Arhcitecture.Church the Dormiton of the Mother of God, Matka.

The specificity of the Christian temples from the medieval period of Matka – often the inaccessible terrain to them, speaks of the difficult way of creating and building churches, but on the other hand, indicates the wonderful conditions for the establishment of monasteries and the practice of the monastic life. There are conditions that allow hesychasm and unceasing practice of the Jesus prayer.

Examining the medieval monasteries, whose temples have all been restored during this period, it can be seen that high, hard-to-reach places were almost always chosen.

The Matka Monastery with a church dedicated to the Dormition of the Most Holy Mother of God existed in the 14th century. Several researchers assume that the church was built around 1337 by Boyko, son of the unknown lady Danica, on the basis of the afore-mentioned inscription in the church of St. Nicholas in Ljuboten which states that in this period Boyko was the master of Matka.

.  In the nave of the church, above the west entrance, an inscription is preserved from 1497 and it mentions the name of the founder Milica who repaired the roof of the church, painted the frescoes, and finished the vestibule.

The additions built by Milica in 1497 are not preserved and it is unknown when they were demolished.  Today, over the door of the church, are still visible the remains of the frescoes which were then inside the vestibule.

The headstone of the Christian Marija,is discovered in the church, on the floor before the altar.

On the headstone it is written:
   “Why wonder, oh people who see me in this grave?  Know that, also, you will be too, but, the memories with you are dear, remember me also the servant of God, Marija, but called Velislava. Presented to God on September 28, 1372.”

During this period, in the church of the Nativity of the Most Holy Mother of God in Skopje, there was a tombstone, also of a woman. It is assumed that they were nuns, or less often founders of the temples themselves.

The design of the church is that of a narrow, indented cross with a dome, supported by a four-wall square base. The dome rests on octagonal drum, carried by massive pilasters, in which are set four small, highly placed windows, and four blind niches. The apse of the church is semicircular, and from the outside is three-sided.  The facade of the building is decorated with alternating rows of stone and brick, giving the church a pleasing appearance.  This style of decoration is typical of noble sacral architecture from the 14th century, though the basic architectural concept of the church does not stray from the Byzantine architecture of the period.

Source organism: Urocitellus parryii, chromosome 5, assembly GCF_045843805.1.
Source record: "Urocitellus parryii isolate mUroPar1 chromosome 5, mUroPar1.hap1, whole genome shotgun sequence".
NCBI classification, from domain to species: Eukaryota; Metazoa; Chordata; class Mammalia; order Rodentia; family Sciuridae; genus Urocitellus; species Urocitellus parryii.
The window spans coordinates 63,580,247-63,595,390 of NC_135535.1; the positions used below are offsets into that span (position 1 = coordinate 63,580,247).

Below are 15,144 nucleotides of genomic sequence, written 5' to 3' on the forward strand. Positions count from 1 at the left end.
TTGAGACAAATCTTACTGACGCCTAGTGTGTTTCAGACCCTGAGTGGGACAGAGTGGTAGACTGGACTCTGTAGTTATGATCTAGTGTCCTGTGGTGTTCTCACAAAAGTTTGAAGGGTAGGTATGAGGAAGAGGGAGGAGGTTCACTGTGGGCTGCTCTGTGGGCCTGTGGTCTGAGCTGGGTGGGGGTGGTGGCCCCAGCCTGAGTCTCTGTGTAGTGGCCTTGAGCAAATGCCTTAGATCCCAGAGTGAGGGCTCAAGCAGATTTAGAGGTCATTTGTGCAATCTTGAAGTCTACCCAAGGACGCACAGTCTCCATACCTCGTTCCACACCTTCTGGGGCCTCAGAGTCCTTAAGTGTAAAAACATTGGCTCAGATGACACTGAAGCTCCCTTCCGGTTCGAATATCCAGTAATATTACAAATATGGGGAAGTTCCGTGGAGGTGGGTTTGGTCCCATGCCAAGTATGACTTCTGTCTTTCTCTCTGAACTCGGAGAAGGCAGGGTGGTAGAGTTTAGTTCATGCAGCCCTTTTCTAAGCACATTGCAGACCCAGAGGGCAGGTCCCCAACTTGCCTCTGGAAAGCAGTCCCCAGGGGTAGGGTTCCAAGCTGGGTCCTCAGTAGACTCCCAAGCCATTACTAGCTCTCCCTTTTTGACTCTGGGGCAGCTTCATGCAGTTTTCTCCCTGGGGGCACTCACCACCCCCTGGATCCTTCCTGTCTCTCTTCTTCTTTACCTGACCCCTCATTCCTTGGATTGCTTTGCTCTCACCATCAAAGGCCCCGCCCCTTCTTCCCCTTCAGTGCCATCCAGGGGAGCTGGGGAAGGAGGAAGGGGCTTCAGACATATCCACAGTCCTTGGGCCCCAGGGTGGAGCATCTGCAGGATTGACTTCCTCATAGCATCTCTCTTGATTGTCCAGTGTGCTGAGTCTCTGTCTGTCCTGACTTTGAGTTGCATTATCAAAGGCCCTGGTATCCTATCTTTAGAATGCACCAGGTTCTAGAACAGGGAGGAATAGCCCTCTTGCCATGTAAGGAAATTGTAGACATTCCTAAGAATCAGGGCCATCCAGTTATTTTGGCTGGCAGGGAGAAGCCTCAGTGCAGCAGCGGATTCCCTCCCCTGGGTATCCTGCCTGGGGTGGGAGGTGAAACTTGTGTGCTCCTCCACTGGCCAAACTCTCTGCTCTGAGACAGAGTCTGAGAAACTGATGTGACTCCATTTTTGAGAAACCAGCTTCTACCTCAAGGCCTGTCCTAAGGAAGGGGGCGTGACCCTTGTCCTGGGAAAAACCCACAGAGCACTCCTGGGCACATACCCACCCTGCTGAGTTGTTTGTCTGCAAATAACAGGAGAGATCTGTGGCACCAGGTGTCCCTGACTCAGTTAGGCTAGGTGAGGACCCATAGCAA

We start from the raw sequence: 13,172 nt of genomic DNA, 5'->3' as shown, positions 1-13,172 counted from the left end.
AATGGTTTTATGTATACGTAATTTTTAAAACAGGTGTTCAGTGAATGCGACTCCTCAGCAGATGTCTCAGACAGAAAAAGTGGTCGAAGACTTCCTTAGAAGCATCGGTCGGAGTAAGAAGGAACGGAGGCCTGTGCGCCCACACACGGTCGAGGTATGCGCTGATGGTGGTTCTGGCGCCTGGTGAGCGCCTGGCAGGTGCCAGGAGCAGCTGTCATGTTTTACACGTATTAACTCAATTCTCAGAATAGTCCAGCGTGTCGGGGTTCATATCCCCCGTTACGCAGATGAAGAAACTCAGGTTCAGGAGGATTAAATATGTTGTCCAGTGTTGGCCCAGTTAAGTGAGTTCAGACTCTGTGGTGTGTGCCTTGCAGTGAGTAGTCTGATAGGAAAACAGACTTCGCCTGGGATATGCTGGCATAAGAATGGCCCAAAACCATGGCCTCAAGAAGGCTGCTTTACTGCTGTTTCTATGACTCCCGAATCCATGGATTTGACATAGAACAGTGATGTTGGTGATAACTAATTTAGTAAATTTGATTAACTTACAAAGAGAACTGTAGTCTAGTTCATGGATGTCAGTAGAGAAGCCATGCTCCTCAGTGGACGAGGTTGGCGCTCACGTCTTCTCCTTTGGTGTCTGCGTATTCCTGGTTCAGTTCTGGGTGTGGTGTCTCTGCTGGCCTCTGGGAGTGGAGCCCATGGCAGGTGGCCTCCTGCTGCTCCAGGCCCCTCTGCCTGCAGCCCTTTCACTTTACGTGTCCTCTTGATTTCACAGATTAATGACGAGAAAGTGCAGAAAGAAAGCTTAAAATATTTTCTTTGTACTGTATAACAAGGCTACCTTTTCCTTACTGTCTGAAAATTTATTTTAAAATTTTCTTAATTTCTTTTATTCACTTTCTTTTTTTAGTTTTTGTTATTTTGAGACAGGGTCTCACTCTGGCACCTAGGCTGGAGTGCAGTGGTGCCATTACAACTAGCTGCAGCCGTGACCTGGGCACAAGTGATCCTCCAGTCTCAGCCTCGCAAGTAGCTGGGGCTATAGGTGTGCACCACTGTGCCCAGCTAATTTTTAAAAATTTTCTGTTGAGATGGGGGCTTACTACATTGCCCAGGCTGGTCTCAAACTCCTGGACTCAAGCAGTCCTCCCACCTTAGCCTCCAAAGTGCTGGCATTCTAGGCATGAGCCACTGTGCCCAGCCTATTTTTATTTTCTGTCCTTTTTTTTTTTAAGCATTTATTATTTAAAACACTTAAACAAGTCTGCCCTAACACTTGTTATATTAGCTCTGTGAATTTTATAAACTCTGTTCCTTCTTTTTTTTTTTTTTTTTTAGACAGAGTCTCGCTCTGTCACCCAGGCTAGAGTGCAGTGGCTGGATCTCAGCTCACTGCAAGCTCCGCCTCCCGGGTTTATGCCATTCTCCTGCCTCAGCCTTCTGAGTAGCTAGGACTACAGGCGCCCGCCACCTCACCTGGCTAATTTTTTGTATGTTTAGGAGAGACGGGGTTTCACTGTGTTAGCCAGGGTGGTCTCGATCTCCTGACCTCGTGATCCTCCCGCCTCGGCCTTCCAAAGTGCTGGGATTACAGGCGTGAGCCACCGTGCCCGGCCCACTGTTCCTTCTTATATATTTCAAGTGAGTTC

On the north facade of the church, is a built-in grave stone that bears the inscription: “Here lies the liberated Katinija Katyn Festa, who lived 29 (or 40) years. Mark Katinij Crispus, a liberated slave and a husband of the respected took care to make (the monument)”.  They were freed slaves of Katinij and during the 2nd century they settled in this place. The interior of the church bears some built-in stone elements from the Early Roman period, such as:

1.Part of the architrave (upper beam) of white marble, walled in the northern facade. Its lower (sometimes a ceiling) side can be seen, decorated with leaves and transverse balteus (lat. belt).
2.Corinthian capital, walled right of the architrave.

In the 6th century, an early Christian basilica was erected within a framework, probably under the foundations or near the present church. Without detailed excavation, its exact position is difficult to detect, but its existence is evidenced by the stone remains from it embedded in the outer walls of the monastery church.

1. Two Meno’s (double window pillars of marble) from the early Christian basilica in the walled dome tambour.
2. Fully preserved pillar of travertine, walled in the south wall, with the length of 185.5 metres.
3. Two parts of one altar pillar, decorated with kantharos (chalice) with a wine which formes six circular areas in which we can see four Christian crosses, trefoil tree and a six-leaf rosette.
4. Part of the altar pillar with a decoration of pleated rhombuses.
5. Small altar four-leafed capital walled of the northern facade, below.

All of the listed stone elements originate from an early Christian basilica.